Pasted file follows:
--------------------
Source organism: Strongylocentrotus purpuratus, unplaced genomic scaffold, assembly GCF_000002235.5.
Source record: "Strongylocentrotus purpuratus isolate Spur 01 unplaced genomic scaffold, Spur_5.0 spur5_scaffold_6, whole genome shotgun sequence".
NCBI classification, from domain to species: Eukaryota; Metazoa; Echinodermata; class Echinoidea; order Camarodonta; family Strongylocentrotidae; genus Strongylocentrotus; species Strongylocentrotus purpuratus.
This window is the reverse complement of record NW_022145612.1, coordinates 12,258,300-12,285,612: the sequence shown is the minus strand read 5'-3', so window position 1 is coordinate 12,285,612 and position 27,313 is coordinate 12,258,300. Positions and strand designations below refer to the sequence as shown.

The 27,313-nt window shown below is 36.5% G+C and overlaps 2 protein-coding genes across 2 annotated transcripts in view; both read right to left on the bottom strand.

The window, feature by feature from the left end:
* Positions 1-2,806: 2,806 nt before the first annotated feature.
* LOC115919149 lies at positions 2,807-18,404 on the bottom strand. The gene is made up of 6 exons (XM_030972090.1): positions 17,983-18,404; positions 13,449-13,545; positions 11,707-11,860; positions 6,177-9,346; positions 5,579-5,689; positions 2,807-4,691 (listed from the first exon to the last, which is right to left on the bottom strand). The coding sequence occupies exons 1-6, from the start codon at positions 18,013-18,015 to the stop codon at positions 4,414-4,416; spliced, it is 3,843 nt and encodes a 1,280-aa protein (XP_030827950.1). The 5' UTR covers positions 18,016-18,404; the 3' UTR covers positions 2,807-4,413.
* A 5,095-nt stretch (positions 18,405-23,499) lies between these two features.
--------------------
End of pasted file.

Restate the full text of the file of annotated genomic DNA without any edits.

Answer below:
Source organism: Strongylocentrotus purpuratus, unplaced genomic scaffold, assembly GCF_000002235.5.
Source record: "Strongylocentrotus purpuratus isolate Spur 01 unplaced genomic scaffold, Spur_5.0 spur5_scaffold_6, whole genome shotgun sequence".
NCBI classification, from domain to species: Eukaryota; Metazoa; Echinodermata; class Echinoidea; order Camarodonta; family Strongylocentrotidae; genus Strongylocentrotus; species Strongylocentrotus purpuratus.
This window is the reverse complement of record NW_022145612.1, coordinates 12,258,300-12,285,612: the sequence shown is the minus strand read 5'-3', so window position 1 is coordinate 12,285,612 and position 27,313 is coordinate 12,258,300. Positions and strand designations below refer to the sequence as shown.

The 27,313-nt window shown below is 36.5% G+C and overlaps 2 protein-coding genes across 2 annotated transcripts in view; both read right to left on the bottom strand.

The window, feature by feature from the left end:
* Positions 1-2,806: 2,806 nt before the first annotated feature.
* LOC115919149 lies at positions 2,807-18,404 on the bottom strand. The gene is made up of 6 exons (XM_030972090.1): positions 17,983-18,404; positions 13,449-13,545; positions 11,707-11,860; positions 6,177-9,346; positions 5,579-5,689; positions 2,807-4,691 (listed from the first exon to the last, which is right to left on the bottom strand). The coding sequence occupies exons 1-6, from the start codon at positions 18,013-18,015 to the stop codon at positions 4,414-4,416; spliced, it is 3,843 nt and encodes a 1,280-aa protein (XP_030827950.1). The 5' UTR covers positions 18,016-18,404; the 3' UTR covers positions 2,807-4,413.
* A 5,095-nt stretch (positions 18,405-23,499) lies between these two features.